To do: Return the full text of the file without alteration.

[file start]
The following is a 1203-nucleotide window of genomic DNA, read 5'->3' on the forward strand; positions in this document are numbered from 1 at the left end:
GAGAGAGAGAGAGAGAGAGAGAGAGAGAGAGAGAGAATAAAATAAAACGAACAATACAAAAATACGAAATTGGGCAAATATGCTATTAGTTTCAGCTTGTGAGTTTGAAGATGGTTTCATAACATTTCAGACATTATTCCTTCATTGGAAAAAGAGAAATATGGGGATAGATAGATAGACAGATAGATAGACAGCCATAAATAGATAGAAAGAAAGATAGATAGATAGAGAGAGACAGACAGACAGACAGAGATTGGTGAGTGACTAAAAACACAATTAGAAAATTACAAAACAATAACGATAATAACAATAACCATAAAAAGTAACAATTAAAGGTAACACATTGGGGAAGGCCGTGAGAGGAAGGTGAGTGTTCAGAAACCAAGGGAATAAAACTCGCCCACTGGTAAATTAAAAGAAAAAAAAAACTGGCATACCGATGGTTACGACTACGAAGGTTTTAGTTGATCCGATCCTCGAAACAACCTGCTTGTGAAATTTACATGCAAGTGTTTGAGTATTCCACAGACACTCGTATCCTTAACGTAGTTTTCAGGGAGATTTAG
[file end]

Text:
The following is a 1203-nucleotide window of genomic DNA, read 5'->3' on the forward strand; positions in this document are numbered from 1 at the left end:
GAGAGAGAGAGAGAGAGAGAGAGAGAGAGAGAGAGAATAAAATAAAACGAACAATACAAAAATACGAAATTGGGCAAATATGCTATTAGTTTCAGCTTGTGAGTTTGAAGATGGTTTCATAACATTTCAGACATTATTCCTTCATTGGAAAAAGAGAAATATGGGGATAGATAGATAGACAGATAGATAGACAGCCATAAATAGATAGAAAGAAAGATAGATAGATAGAGAGAGACAGACAGACAGACAGAGATTGGTGAGTGACTAAAAACACAATTAGAAAATTACAAAACAATAACGATAATAACAATAACCATAAAAAGTAACAATTAAAGGTAACACATTGGGGAAGGCCGTGAGAGGAAGGTGAGTGTTCAGAAACCAAGGGAATAAAACTCGCCCACTGGTAAATTAAAAGAAAAAAAAAACTGGCATACCGATGGTTACGACTACGAAGGTTTTAGTTGATCCGATCCTCGAAACAACCTGCTTGTGAAATTTACATGCAAGTGTTTGAGTATTCCACAGACACTCGTATCCTTAACGTAGTTTTCAGGGAGATTTAG